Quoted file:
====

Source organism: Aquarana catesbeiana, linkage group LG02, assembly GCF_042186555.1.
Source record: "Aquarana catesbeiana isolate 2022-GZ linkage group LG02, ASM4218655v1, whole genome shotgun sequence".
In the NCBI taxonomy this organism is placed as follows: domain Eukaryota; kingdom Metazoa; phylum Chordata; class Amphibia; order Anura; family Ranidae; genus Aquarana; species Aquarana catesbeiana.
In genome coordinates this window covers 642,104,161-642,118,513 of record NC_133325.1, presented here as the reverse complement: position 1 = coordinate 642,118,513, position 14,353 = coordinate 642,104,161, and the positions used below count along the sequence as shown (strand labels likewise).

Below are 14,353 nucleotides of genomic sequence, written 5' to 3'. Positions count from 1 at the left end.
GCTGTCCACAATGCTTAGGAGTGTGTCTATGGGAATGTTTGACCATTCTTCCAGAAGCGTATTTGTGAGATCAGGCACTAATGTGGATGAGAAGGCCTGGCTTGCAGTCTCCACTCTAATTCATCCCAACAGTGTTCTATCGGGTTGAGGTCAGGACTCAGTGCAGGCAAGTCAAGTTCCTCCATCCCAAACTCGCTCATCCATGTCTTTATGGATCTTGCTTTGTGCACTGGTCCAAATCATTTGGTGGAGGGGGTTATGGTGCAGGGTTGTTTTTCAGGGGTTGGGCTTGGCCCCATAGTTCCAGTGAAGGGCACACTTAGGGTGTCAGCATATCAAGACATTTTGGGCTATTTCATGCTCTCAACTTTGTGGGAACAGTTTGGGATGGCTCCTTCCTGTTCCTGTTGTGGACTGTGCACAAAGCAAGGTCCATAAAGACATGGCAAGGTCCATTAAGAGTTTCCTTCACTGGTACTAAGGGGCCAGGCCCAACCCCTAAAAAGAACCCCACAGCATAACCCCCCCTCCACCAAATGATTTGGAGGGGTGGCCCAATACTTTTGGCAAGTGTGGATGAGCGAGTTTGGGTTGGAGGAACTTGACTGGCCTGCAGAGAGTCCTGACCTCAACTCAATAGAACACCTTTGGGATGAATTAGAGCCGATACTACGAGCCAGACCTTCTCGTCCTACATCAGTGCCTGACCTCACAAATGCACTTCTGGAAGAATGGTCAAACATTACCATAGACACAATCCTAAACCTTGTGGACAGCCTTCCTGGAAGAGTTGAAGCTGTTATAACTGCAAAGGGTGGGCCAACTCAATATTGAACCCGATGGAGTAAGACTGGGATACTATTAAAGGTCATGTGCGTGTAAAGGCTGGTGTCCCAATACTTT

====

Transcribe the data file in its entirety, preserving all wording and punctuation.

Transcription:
Source organism: Aquarana catesbeiana, linkage group LG02, assembly GCF_042186555.1.
Source record: "Aquarana catesbeiana isolate 2022-GZ linkage group LG02, ASM4218655v1, whole genome shotgun sequence".
In the NCBI taxonomy this organism is placed as follows: domain Eukaryota; kingdom Metazoa; phylum Chordata; class Amphibia; order Anura; family Ranidae; genus Aquarana; species Aquarana catesbeiana.
In genome coordinates this window covers 642,104,161-642,118,513 of record NC_133325.1, presented here as the reverse complement: position 1 = coordinate 642,118,513, position 14,353 = coordinate 642,104,161, and the positions used below count along the sequence as shown (strand labels likewise).

Below are 14,353 nucleotides of genomic sequence, written 5' to 3'. Positions count from 1 at the left end.
GCTGTCCACAATGCTTAGGAGTGTGTCTATGGGAATGTTTGACCATTCTTCCAGAAGCGTATTTGTGAGATCAGGCACTAATGTGGATGAGAAGGCCTGGCTTGCAGTCTCCACTCTAATTCATCCCAACAGTGTTCTATCGGGTTGAGGTCAGGACTCAGTGCAGGCAAGTCAAGTTCCTCCATCCCAAACTCGCTCATCCATGTCTTTATGGATCTTGCTTTGTGCACTGGTCCAAATCATTTGGTGGAGGGGGTTATGGTGCAGGGTTGTTTTTCAGGGGTTGGGCTTGGCCCCATAGTTCCAGTGAAGGGCACACTTAGGGTGTCAGCATATCAAGACATTTTGGGCTATTTCATGCTCTCAACTTTGTGGGAACAGTTTGGGATGGCTCCTTCCTGTTCCTGTTGTGGACTGTGCACAAAGCAAGGTCCATAAAGACATGGCAAGGTCCATTAAGAGTTTCCTTCACTGGTACTAAGGGGCCAGGCCCAACCCCTAAAAAGAACCCCACAGCATAACCCCCCCTCCACCAAATGATTTGGAGGGGTGGCCCAATACTTTTGGCAAGTGTGGATGAGCGAGTTTGGGTTGGAGGAACTTGACTGGCCTGCAGAGAGTCCTGACCTCAACTCAATAGAACACCTTTGGGATGAATTAGAGCCGATACTACGAGCCAGACCTTCTCGTCCTACATCAGTGCCTGACCTCACAAATGCACTTCTGGAAGAATGGTCAAACATTACCATAGACACAATCCTAAACCTTGTGGACAGCCTTCCTGGAAGAGTTGAAGCTGTTATAACTGCAAAGGGTGGGCCAACTCAATATTGAACCCGATGGAGTAAGACTGGGATACTATTAAAGGTCATGTGCGTGTAAAGGCTGGTGTCCCAATACTTT